They’re relatively inexpensive, adding a few dollars apiece to the cost of a typical car. But they’re also highly customized, which means it’s next to impossible to find alternatives on short notice. But without that custom-made $1 microchip, a car company can’t finish a car that might sell for $40,000 — and the industry is scrambling to get its hands on what’s available.
“Do you remember the toilet paper shortage in March and April of 2020?” automotive journalist Stephanie Wallcraft said in an interview. “That’s pretty much what we’re going through right now in terms of semiconductors.”
“Everybody’s trying to get semiconductors all at once and there’s just not the supply to get that inventory out,” she said.
Car companies aren’t necessarily at the front of the line, so they’re waiting their turn same as everyone else. That’s causing them to idle factories in Canada until they can get the components to start building again.
GM’s facility in Ingersoll has been down for most of the year, and Ford’s main Oakville plant has been idled at times, too. The Stellantis facility in Windsor was offline for two months up until May before it reopened at limited capacity.
As recently as last year Stellantis was floating the idea of expanding production there but this week the company waylaid staff with news that it would be closing one line entirely and laying off 1,800 workers.
In the labour deals they hammered out late last year, Canada’s big car makers made it clear that the future of the automotive industry in Canada will be in making electric vehicles, but most of those won’t be rolling off the lines until some time in 2024 at the earliest.
Until then, Canadian car plants don’t have a lot to do, and a big part of the problem is that the vehicles Canadian plants are set up to make aren’t the ones that are selling.
“What they’re doing is they’re allocating the minimum chips to their most profitable vehicles,” Unifor president Jerry Dias said in an interview with CBC News.
“If you’re looking at the industry in North America that would be predominantly pickup trucks and SUVs.”
Young, the economist, says Canada is on track to produce about 1.2 million vehicles this year. That would be the lowest annual total since 1982 — below the 1.4 million the country made in pandemic-stricken 2020, and well off the 2.2 million annual pace that the country had been cranking out for the decade leading up to 2019.
Chip makers, mostly in Asia had been ramping up production through the first part of 2021, before the delta variant put a chill on everything again. Malaysia makes about one seventh of the world’s semiconductors, and factories there have been idled for September and October. Vietnam is another major supplier, and they too are about three months behind because of COVID lockdowns.
For both car buyers and the people who make them, the good news is that the experts think things will get back to normal at some point. But the bad news is it could take a while.
“Demand for vehicles is very strong this year, and that could have easily closed pre-pandemic gaps this year if there were enough vehicles to buy,” Young said.
But without enough chips to go around “we see that being pushed out not only to 2022, but in fact 2023.”
At least 34 dead after floods in north India
At least 34 people have died following days of heavy rains in the north Indian state of Uttarakhand, the state’s chief minister said, as rescuers continued work to free those stranded on Wednesday.
Aerial footage of the affected areas showed engorged rivers and villages partially submerged by floodwaters.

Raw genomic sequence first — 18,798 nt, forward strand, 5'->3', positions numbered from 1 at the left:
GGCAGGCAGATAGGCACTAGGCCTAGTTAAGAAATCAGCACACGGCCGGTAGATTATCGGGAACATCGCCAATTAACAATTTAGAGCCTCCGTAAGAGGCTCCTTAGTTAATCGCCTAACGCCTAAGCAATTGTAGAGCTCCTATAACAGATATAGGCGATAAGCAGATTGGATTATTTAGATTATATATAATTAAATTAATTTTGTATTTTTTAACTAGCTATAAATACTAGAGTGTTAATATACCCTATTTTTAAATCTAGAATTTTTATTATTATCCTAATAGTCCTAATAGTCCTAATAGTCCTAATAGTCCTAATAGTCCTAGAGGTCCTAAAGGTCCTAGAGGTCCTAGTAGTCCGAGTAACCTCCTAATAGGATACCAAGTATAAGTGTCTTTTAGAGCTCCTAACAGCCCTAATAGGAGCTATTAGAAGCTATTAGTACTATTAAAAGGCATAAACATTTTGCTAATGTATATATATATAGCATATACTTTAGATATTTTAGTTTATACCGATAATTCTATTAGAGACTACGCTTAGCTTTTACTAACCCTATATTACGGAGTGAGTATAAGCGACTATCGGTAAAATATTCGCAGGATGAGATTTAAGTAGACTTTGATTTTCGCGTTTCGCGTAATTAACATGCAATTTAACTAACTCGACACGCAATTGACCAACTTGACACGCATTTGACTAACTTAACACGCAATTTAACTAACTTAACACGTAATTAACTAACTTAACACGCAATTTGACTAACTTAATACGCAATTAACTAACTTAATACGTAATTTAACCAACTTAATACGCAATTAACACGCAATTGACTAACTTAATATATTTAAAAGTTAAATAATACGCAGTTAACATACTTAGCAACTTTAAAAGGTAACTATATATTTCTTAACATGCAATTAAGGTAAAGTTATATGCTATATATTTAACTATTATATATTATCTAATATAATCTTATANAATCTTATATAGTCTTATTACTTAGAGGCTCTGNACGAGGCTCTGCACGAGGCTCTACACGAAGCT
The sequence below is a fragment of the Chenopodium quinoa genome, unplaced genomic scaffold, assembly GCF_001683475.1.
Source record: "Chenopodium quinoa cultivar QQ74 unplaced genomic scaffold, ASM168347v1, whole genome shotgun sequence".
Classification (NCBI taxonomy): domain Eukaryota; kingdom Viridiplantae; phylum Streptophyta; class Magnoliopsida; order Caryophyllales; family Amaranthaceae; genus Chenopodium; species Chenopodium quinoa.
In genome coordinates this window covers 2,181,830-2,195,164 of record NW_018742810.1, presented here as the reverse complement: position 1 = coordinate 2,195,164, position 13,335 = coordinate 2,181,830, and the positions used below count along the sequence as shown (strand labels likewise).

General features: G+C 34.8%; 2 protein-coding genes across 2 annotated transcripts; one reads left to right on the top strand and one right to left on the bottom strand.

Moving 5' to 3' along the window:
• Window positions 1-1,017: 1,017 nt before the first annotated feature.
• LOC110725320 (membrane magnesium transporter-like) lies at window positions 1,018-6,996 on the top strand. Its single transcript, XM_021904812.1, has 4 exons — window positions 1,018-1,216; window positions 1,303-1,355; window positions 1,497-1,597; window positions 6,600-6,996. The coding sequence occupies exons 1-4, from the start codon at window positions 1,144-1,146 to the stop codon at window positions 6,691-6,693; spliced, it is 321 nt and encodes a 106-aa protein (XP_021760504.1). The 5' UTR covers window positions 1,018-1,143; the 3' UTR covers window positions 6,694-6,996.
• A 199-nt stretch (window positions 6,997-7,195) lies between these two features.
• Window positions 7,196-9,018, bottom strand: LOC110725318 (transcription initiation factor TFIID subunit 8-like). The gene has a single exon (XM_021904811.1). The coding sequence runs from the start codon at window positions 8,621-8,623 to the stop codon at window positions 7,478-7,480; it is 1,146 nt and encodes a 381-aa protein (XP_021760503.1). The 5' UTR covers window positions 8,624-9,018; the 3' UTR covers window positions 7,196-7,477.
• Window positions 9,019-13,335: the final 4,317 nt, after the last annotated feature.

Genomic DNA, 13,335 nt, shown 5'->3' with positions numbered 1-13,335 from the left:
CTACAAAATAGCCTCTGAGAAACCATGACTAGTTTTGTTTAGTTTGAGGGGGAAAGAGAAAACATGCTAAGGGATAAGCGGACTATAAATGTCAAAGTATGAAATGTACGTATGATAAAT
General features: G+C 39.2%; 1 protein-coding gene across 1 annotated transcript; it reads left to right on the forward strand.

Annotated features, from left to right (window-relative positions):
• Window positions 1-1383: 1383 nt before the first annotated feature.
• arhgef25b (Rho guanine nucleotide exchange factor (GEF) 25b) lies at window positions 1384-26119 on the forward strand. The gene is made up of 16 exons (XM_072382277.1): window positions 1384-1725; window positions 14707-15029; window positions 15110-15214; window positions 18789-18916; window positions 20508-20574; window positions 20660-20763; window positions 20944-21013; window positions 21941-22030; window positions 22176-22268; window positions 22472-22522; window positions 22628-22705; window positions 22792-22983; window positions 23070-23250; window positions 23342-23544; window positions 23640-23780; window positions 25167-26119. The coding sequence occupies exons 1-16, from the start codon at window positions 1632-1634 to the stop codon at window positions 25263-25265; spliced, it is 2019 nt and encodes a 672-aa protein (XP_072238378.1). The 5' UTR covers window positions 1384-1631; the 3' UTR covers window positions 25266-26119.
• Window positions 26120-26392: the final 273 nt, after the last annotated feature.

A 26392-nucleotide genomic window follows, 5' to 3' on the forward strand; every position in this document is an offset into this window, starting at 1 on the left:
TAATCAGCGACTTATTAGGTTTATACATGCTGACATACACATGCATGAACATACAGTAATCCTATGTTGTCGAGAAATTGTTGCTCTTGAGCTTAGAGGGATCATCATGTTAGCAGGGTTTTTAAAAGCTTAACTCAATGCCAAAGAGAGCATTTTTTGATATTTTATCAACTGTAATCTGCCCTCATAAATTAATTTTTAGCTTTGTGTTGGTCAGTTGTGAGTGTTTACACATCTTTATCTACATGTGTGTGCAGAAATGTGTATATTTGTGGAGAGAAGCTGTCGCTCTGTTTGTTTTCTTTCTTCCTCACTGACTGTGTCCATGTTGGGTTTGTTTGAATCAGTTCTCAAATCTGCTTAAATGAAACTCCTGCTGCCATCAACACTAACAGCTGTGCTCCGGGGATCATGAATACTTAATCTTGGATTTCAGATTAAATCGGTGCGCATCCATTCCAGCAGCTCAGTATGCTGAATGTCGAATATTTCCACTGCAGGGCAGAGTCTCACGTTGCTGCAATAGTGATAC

“There is huge loss due to the floods … the crops have been destroyed,” Pushkar Singh Dhami told Reuters partner ANI after surveying the damage late on Tuesday.
“The locals are facing a lot of problems, the roads are waterlogged, bridges have been washed away. So far 34 people have died and we are trying to normalise the situation as soon as possible.”
Prime Minister Narendra Modi said in a tweet he was “anguished” by the loss of life.
The Himalayan state of Uttarakhand is especially prone to flooding. More than 200 were feared killed in February after flash floods swept away a hydroelectric dam.
Unseasonally heavy rains across India have led to deadly floods in several areas of the country in recent days. Authorities in the southern state of Kerala said on Monday more than 20 people had died there following landslides. (This story corrects typographic error in the last paragraph)
(Reporting by Alasdair Pal; Editing by Jane Wardell)
Japanese volcano spews plumes of ash, people warned away
A volcano erupted in Japan on Wednesday, blasting ash several miles into the sky and prompting officials to warn against the threat of lava flows and falling rocks, but there were no immediate reports of casualties or damage.
Mount Aso, a tourist destination on the main southern island of Kyushu, sent plumes of ash 3.5 km (2.2 miles) high when it erupted at about 11:43 a.m. (0243 GMT), the Japan Meteorological Agency said.
It raised the alert level for the volcano to 3 on a scale of 5, telling people not to approach, and warned of a risk of large falling rocks and pyroclastic flows within a radius of about 1 km (0.6 mile) around the mountain’s Nakadake crater.
The government is checking to determine the status of a number of climbers on the mountain at the time, Chief Cabinet Secretary Hirokazu Matsuno told reporters, but added that there were no reports of casualties.
Television networks broadcast images of a dark cloud of ash looming over the volcano that swiftly obscured large swathes of the mountain.
Ash falls from the 1,592-metre (5,222-foot) mountain in the prefecture of Kumamoto are expected to shower nearby towns until late afternoon, the weather agency added.
Mount Aso had a small eruption in 2019, while Japan’s worst volcanic disaster in nearly 90 years killed 63 people on Mount Ontake in September 2014.
(Reporting by Ju-min Park; Editing by Clarence Fernandez)